As you may know, the weather south of the border in Baja is getting to be just about
perfect for riding. Naturally, Elden and Pauline couldn’t pass up an opportunity and are
traveling to Mulege with several other riders. Someone, however, has to keep the place
running, so I’m filling in on Technical Insights with a report on engine temperatures and a
comparison between the KLR-650 and DR-650.
Elden and I have talked many times about the pros and cons of the DR-650 and KLR-650.
The discussion often turns to engine cooling actual running temperatures. Earlier this
summer while investigating a popular aftermarket computer set-up, I noticed the company
was using a gasket-sensor to gather head temperature information for air-cooled bikes. I
searched in vain to find a sensor/display combination at a reasonable price that could be
used to check head and/or oil sump temperatures for the DR and KLR. By chance, I
happened upon a potentially useful tool in a Harbor Freight catalog – a non-contact
temperature sensor. Long story short, after listening to me talk about how this might make
for a good test and article, but knowing my tendency to procrastinate, my lovely wife
ordered one for me. When it arrived, I immediately tested it on everything in the kitchen
(much to Mindy’s dismay…). We were in business!
For those of you with a scientific mind, we came up with the following controls for our test.
Both bikes were stock configuration with regard to the airbox, jetting, and exhaust. We
removed both bash plates. Elden and I happen to be nearly the same size and weight,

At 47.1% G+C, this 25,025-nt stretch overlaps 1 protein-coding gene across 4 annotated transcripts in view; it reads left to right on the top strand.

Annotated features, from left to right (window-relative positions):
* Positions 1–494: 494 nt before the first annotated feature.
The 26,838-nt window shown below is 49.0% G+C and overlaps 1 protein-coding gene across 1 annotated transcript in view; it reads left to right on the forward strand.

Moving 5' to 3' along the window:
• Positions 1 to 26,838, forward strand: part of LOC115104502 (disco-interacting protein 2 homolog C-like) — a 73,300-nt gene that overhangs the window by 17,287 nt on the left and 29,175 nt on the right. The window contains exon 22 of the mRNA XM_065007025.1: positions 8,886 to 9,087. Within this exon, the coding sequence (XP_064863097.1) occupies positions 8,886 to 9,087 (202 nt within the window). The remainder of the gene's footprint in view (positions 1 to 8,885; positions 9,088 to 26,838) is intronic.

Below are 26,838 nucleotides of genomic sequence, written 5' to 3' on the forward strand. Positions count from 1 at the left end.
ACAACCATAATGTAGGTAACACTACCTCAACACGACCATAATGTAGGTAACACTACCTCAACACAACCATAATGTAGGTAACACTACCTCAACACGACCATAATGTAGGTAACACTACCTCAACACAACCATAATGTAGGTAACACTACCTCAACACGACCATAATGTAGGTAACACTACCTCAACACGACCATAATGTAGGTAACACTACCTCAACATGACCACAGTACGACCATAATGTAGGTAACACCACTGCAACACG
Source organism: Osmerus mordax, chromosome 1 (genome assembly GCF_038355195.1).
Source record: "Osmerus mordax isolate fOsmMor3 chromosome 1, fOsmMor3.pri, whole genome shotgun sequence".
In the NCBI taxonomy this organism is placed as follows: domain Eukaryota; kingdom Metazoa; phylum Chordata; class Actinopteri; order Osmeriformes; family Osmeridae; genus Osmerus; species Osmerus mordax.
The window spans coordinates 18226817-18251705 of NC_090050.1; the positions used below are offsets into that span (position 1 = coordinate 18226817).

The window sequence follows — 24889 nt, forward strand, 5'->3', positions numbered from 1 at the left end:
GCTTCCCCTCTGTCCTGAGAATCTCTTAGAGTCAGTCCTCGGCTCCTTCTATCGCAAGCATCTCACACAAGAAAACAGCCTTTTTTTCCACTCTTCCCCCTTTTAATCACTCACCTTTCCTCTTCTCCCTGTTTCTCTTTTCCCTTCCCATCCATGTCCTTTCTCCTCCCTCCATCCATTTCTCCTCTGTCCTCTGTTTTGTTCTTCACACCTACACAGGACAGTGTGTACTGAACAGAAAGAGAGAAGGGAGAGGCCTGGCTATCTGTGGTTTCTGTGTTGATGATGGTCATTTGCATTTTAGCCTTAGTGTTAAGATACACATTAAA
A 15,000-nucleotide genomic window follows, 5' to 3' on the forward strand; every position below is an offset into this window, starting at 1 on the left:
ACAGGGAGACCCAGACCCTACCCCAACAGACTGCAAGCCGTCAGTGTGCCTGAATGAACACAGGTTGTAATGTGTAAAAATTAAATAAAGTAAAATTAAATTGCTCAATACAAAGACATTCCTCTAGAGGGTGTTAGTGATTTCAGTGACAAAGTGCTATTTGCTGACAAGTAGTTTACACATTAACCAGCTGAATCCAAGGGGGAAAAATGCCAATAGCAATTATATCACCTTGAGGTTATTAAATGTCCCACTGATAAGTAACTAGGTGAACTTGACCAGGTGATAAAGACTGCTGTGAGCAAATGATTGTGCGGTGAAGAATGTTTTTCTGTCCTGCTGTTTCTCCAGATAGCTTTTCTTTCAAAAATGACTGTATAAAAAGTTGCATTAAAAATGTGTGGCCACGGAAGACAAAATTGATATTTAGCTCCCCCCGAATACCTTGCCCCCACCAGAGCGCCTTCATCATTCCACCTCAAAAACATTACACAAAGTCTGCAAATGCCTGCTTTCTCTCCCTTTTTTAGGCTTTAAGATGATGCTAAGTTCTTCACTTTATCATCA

though etiquette prevents me from pointing out who is actually heavier… We took the
readings in the same order at each stop, and we started and stopped the engines at the
same time. We rode a meandering mountain road devoid of any sharp curves, allowing us
to run exclusively in top gear. One thing we didn’t intentionally try to keep the same was
RPM. This was intended to be a test of the two models under actual riding conditions. If
one bike was geared higher or lower, so be it. The DR-650 was geared with 14/42,
equivalent to 15/45; and the KLR-650 was geared at 15/44. Note that stock for each bike
would be 15/42 for the DR and 15/43 for the KLR. Surprisingly, we found that our RPM
was the same when riding nose-to-tail at 4000 RPM and 4500 RPM. Since the DR was
geared the equivalent of one tooth lower on the rear sprocket than the KLR, it reinforces
the fact that 5th gear on the DR is higher. Another point worth remembering is that the DR
was geared essentially three teeth lower than stock (the KLR one tooth lower than stock).
Our real intent was to see the relative differences between the two bikes under normal